I wrote previously about GPG with the thesis being that it was selling at too low of a price considering their assets and what Coats could potentially be worth. In the intervening months a lot has happened for GPG and shareholders have been provided with the official liquidation plan. The company plans on selling all of their non-Coats investments and using the cash to buy back shares. Eventually GPG shareholders will have a pure exposure to Coats through GPG. When I wrote about GPG in the past shares were trading below the book value of the investments, but since then they've converged, with book value decreasing and the share price increasing. The quick gain in a few months, and the fundamental business change for GPG has led me to re-examine the situation.
Coats is the world's largest thread manufacturer for industrial and craft uses. They are three times the size of their next nearest competitor. The company's threads are used in everything from shoes, to clothes, to coats, to knitting yarn. According to the company's website 20% of all thread originates from Coats. The company is also an industry pioneer for thread innovations. Operations are spread out across the world, and clients are large brand name apparel manufacturers.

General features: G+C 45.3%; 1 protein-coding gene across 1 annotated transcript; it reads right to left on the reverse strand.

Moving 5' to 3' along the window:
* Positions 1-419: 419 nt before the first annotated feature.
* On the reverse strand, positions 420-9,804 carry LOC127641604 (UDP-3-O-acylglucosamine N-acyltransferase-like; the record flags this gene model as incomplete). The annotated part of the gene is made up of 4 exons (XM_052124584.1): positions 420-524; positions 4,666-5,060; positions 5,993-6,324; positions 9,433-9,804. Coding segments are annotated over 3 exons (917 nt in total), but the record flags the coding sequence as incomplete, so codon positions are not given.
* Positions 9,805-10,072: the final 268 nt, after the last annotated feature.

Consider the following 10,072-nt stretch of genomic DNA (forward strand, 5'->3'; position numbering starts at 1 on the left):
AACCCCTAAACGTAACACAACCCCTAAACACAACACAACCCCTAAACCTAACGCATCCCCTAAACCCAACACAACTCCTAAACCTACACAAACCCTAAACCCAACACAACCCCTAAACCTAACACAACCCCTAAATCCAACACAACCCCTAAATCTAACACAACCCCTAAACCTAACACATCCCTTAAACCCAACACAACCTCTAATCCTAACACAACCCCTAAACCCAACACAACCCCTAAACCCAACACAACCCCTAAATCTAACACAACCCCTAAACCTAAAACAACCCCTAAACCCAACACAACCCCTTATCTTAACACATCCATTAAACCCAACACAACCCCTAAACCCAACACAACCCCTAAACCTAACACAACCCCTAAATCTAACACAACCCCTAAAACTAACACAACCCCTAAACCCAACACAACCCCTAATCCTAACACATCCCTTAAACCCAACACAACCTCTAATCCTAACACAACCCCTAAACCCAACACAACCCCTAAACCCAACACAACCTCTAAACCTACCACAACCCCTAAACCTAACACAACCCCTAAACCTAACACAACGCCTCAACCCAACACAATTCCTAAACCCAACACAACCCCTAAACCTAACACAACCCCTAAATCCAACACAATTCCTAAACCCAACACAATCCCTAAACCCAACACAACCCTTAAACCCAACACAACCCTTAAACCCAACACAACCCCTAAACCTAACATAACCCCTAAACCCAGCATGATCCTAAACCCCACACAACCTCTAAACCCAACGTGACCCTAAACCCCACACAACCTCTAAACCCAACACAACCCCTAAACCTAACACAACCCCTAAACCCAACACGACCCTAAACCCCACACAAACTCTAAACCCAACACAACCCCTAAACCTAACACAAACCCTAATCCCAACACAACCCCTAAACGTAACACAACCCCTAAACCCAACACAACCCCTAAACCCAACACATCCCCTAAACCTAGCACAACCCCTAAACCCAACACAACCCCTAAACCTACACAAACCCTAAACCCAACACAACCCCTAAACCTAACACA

The company was publicly traded up until 2003 when Guinness Peat Group took them over and took the company private. GPG paid £414m for Coats, over the ensuing decade the value of Coats has fallen with GPG internally valuing them at £320m.
The investment case
The market is valuing GPG at book value, which means Coats is being valued at £80m by the market. GPG has an internal value for Coats of £320m which is four times more than what the market is saying they're worth. In addition the per share value of Coats should increase as GPG sells off their investments and buys back shares. An investment in GPG at current prices means an investor has the ability to buy Coats for £80m, the question I had was, is this a good price for Coats, and would I want to own them?